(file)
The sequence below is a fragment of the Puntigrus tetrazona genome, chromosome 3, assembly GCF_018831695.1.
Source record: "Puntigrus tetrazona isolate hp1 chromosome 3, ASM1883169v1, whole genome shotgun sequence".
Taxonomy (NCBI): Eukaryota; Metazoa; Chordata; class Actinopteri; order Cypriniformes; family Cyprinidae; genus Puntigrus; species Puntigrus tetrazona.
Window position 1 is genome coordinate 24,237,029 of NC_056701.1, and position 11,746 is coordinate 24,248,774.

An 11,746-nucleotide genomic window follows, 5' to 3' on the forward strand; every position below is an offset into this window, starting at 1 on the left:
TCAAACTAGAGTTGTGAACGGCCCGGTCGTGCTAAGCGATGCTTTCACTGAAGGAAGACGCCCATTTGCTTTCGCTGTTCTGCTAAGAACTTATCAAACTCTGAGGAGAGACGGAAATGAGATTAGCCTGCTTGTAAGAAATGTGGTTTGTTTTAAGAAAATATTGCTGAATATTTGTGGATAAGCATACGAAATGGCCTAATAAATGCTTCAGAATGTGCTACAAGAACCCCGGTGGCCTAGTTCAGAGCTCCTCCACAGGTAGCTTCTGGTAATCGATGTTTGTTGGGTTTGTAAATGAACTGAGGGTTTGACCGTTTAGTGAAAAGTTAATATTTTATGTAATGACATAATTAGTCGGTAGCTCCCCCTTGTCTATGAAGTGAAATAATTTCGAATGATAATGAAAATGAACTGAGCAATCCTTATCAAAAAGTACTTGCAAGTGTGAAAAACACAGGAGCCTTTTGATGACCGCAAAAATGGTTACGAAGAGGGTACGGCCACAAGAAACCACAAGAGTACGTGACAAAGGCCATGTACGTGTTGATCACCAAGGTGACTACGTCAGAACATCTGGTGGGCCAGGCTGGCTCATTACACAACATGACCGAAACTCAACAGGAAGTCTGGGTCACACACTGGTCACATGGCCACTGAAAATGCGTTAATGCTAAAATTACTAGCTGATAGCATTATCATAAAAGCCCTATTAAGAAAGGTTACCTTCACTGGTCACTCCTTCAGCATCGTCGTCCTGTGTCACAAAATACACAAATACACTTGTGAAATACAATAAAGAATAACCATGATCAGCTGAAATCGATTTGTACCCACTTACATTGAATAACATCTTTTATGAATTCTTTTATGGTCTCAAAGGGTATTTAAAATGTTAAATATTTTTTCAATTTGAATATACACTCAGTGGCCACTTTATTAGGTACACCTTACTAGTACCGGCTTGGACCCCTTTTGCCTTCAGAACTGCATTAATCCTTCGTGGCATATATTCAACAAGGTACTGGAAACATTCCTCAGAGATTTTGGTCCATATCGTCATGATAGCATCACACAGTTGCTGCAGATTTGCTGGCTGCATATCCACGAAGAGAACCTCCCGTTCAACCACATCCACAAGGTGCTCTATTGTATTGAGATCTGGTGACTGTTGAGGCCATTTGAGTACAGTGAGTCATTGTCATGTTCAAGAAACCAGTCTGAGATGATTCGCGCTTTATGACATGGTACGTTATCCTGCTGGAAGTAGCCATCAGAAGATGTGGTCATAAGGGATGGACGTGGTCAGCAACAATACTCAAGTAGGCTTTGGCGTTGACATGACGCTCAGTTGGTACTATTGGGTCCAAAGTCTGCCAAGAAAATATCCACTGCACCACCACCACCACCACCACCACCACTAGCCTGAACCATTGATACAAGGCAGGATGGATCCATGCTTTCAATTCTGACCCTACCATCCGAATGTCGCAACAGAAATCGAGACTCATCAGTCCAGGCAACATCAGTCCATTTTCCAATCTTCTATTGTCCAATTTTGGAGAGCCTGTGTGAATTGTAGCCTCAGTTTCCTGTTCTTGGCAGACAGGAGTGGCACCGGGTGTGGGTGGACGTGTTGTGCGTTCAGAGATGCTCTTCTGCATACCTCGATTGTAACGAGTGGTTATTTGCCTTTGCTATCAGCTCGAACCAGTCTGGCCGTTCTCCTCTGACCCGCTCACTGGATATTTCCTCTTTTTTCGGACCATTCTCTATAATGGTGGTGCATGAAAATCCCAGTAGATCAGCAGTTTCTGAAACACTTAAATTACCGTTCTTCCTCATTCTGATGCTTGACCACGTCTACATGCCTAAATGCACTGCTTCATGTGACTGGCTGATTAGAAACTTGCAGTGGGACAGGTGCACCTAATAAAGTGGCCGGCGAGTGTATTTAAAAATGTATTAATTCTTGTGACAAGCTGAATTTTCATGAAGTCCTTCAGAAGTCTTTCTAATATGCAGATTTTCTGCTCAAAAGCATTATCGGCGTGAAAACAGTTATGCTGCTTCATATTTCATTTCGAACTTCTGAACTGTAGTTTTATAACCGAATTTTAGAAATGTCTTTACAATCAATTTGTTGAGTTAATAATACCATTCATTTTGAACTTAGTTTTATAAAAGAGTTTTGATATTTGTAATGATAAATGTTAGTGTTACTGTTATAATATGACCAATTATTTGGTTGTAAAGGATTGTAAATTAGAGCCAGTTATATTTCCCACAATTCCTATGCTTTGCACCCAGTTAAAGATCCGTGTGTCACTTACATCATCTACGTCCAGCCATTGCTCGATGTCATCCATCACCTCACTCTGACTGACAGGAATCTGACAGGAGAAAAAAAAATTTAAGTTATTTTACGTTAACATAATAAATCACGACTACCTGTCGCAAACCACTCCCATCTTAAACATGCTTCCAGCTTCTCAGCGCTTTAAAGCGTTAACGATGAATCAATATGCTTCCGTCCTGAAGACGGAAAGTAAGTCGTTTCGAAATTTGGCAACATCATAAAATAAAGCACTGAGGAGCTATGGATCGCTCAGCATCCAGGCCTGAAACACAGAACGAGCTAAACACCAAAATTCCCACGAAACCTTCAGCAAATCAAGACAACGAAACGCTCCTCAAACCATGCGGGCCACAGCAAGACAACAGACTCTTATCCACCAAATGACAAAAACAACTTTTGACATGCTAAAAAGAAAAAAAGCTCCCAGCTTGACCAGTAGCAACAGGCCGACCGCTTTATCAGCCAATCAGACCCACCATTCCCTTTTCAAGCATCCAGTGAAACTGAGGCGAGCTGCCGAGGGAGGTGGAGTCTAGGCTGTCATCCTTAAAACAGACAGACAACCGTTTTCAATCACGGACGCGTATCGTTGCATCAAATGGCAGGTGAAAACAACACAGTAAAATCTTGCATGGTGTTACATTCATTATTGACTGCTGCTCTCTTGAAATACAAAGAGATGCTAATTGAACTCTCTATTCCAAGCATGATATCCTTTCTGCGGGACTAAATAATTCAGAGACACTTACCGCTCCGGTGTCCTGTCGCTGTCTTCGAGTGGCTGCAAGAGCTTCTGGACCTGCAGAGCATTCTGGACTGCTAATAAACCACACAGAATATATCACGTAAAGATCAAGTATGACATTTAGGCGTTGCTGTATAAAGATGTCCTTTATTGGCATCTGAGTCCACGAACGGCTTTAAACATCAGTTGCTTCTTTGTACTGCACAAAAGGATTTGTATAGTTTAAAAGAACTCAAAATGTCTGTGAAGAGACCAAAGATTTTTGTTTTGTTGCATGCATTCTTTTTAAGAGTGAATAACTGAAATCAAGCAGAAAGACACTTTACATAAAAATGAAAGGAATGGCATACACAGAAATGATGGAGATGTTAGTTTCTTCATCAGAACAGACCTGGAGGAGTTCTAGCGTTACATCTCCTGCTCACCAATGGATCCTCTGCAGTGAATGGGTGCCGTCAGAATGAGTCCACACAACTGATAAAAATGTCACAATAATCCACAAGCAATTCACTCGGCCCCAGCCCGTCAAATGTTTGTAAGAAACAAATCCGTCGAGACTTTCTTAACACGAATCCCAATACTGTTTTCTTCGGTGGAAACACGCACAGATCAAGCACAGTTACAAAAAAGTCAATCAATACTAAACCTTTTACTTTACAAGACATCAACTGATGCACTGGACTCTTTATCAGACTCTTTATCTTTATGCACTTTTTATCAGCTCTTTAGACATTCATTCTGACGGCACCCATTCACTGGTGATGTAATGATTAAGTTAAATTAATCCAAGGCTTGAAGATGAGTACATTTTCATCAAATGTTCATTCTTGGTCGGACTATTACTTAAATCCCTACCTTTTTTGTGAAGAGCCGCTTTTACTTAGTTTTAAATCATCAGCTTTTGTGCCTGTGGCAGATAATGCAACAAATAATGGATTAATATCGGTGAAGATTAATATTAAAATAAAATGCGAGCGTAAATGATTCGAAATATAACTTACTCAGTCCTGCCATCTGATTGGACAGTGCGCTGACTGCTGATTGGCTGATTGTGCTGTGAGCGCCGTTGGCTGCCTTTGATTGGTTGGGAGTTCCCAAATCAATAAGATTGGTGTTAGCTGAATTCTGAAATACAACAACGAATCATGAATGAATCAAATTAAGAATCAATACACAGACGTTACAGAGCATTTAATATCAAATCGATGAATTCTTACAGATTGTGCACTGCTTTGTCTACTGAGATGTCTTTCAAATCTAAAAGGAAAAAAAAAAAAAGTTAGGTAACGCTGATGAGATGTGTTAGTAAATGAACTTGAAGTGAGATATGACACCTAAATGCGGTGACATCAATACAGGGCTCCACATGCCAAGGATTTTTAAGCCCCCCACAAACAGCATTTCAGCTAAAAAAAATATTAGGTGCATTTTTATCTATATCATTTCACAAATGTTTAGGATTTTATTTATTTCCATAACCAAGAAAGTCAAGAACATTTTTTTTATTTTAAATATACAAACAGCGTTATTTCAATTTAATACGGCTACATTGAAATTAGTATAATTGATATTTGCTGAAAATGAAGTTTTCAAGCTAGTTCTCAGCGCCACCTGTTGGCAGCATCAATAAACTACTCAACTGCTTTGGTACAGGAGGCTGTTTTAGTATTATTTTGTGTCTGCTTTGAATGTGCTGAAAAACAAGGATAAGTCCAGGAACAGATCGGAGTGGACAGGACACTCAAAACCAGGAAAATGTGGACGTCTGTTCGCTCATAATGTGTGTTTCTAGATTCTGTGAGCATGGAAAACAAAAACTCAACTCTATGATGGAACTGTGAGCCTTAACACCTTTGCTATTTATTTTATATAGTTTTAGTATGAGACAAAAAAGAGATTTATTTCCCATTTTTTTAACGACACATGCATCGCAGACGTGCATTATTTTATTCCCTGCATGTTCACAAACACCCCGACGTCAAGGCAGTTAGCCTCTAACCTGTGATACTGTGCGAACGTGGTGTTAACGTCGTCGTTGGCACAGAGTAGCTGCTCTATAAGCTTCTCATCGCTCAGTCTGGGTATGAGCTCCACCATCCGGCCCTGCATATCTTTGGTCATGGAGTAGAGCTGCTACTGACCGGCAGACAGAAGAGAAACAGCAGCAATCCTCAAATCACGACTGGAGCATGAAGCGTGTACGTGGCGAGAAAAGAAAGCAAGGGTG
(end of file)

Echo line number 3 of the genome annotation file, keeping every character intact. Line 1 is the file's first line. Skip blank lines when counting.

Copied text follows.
Taxonomy (NCBI): Eukaryota; Metazoa; Chordata; class Actinopteri; order Cypriniformes; family Cyprinidae; genus Puntigrus; species Puntigrus tetrazona.